Before February 1, 2012, all New York employers, for the first time, must provide all their employees with written wage notices required under the Wage Theft Prevention Act, and annually thereafter.
Mandatory wage notice. Before February 1, 2012, all New York employers, for the first time, must provide all their employees with written wage notices required under the Wage Theft Prevention Act, and annually thereafter. These written notices, in English and the employee's primary language, must contain certain information, including the employee's rate of pay (including overtime rate of pay for non-exempt employees), the basis of the employee's wage payment (e.g. hourly, weekly, salary, commission, etc.), any allowances against the minimum wage, the employer's regular payday and other employer information, such as any "doing business as" names.
How does this affect you? Employees who receive these written notices for the first time will inevitably begin asking questions. Why am I receiving this notice? Why do I have to acknowledge it, in writing? Am I being classified differently than I was previously? Is the information in this notice correct? Am I in fact entitled to overtime even though I receive a salary? Should I show this notice to an attorney or the Department of Labor to make sure it is correct and I am not being shortchanged?
Are you in harm's way? As an employer, you may assume you know the difference between non-exempt employees who are entitled to overtime, and exempt employees who are not. For example, you may assume that an employee paid a salary and given certain supervisory authority is exempt. But this assumption is wrong. Misclassifying an employee as exempt when s/he is not, or as an independent contractor when s/he is not, will cost you. Anti-retaliation penalties, both civil and criminal protect employees who complain, in good faith, to you or file a complaint with the State Department of Labor or Attorney General's Office. Also, an employer threat is now retaliation in and of itself.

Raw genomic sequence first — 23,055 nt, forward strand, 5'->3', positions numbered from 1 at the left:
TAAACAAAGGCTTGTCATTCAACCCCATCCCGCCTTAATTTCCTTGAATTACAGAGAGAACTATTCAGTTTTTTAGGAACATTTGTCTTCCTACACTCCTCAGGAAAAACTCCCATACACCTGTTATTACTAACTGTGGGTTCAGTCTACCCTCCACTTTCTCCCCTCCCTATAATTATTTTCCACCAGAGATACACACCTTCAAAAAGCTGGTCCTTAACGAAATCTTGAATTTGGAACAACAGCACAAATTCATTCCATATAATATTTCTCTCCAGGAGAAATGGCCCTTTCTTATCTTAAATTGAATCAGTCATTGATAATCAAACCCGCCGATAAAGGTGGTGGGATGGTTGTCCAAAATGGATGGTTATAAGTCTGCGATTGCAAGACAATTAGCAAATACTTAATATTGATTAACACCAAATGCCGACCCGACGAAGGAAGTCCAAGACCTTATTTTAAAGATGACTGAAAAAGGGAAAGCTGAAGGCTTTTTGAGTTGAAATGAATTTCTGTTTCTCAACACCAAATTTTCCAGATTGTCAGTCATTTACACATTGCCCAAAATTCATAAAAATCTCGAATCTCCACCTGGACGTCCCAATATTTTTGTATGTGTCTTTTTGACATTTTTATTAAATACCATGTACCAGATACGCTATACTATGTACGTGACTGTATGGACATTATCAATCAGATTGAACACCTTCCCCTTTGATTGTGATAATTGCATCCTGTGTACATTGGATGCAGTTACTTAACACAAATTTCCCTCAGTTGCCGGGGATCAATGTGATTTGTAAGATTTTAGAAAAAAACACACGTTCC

How much can this cost me? Just the failure to provide the requisite written wage notice can result in damages of up to $2,500, plus costs and attorneys' fees, for each employee. Worker misclassification can expose employers to substantially higher damages and litigation costs, including a prevailing plaintiff's attorneys' fees.
What can you do now? You should view the February 1, 2012 deadline as an opportunity to take stock regarding whether your employee classifications are in order. Allow us to review any questionable cases where employees are classified as exempt or as independent contractors. Let us guide you on how to limit your exposure.
THE BOTTOM LINE: Provide the requisite notices by February 1, 2012, but first, ensure that you have properly classified your employees.
If you have any questions regarding this Alert, please contact the author, Stephen Zweig, firstname.lastname@example.org, Managing Partner in our New York City office or the Ford & Harrison attorney with whom you usually work.